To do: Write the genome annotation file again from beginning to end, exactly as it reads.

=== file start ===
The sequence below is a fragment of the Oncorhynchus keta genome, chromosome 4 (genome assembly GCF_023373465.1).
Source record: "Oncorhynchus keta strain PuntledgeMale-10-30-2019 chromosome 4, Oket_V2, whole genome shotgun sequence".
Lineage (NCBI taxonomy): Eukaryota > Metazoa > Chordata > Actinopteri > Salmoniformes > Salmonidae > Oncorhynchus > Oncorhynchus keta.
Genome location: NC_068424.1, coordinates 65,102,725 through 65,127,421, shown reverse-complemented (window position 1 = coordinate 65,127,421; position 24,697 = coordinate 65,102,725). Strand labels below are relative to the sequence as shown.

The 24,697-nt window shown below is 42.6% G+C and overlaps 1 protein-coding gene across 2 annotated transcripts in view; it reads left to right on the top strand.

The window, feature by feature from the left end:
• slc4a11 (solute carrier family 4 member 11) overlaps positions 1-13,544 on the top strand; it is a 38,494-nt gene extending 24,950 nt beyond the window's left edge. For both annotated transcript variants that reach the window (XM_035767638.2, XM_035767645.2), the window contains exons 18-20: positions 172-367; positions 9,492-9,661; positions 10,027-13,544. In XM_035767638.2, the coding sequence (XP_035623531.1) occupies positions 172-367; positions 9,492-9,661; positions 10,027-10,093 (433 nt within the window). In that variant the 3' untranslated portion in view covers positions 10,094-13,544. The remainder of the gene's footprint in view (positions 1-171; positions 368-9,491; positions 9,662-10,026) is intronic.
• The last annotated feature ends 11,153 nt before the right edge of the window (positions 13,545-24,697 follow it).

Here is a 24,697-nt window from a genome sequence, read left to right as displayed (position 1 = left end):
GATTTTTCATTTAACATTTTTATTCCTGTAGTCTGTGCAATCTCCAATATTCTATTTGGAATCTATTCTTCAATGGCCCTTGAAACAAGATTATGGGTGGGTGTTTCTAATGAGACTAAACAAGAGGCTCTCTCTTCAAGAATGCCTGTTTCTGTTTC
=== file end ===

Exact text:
The sequence below is a fragment of the Oncorhynchus keta genome, chromosome 4 (genome assembly GCF_023373465.1).
Source record: "Oncorhynchus keta strain PuntledgeMale-10-30-2019 chromosome 4, Oket_V2, whole genome shotgun sequence".
Lineage (NCBI taxonomy): Eukaryota > Metazoa > Chordata > Actinopteri > Salmoniformes > Salmonidae > Oncorhynchus > Oncorhynchus keta.
Genome location: NC_068424.1, coordinates 65,102,725 through 65,127,421, shown reverse-complemented (window position 1 = coordinate 65,127,421; position 24,697 = coordinate 65,102,725). Strand labels below are relative to the sequence as shown.

The 24,697-nt window shown below is 42.6% G+C and overlaps 1 protein-coding gene across 2 annotated transcripts in view; it reads left to right on the top strand.

The window, feature by feature from the left end:
• slc4a11 (solute carrier family 4 member 11) overlaps positions 1-13,544 on the top strand; it is a 38,494-nt gene extending 24,950 nt beyond the window's left edge. For both annotated transcript variants that reach the window (XM_035767638.2, XM_035767645.2), the window contains exons 18-20: positions 172-367; positions 9,492-9,661; positions 10,027-13,544. In XM_035767638.2, the coding sequence (XP_035623531.1) occupies positions 172-367; positions 9,492-9,661; positions 10,027-10,093 (433 nt within the window). In that variant the 3' untranslated portion in view covers positions 10,094-13,544. The remainder of the gene's footprint in view (positions 1-171; positions 368-9,491; positions 9,662-10,026) is intronic.
• The last annotated feature ends 11,153 nt before the right edge of the window (positions 13,545-24,697 follow it).

Here is a 24,697-nt window from a genome sequence, read left to right as displayed (position 1 = left end):
GATTTTTCATTTAACATTTTTATTCCTGTAGTCTGTGCAATCTCCAATATTCTATTTGGAATCTATTCTTCAATGGCCCTTGAAACAAGATTATGGGTGGGTGTTTCTAATGAGACTAAACAAGAGGCTCTCTCTTCAAGAATGCCTGTTTCTGTTTC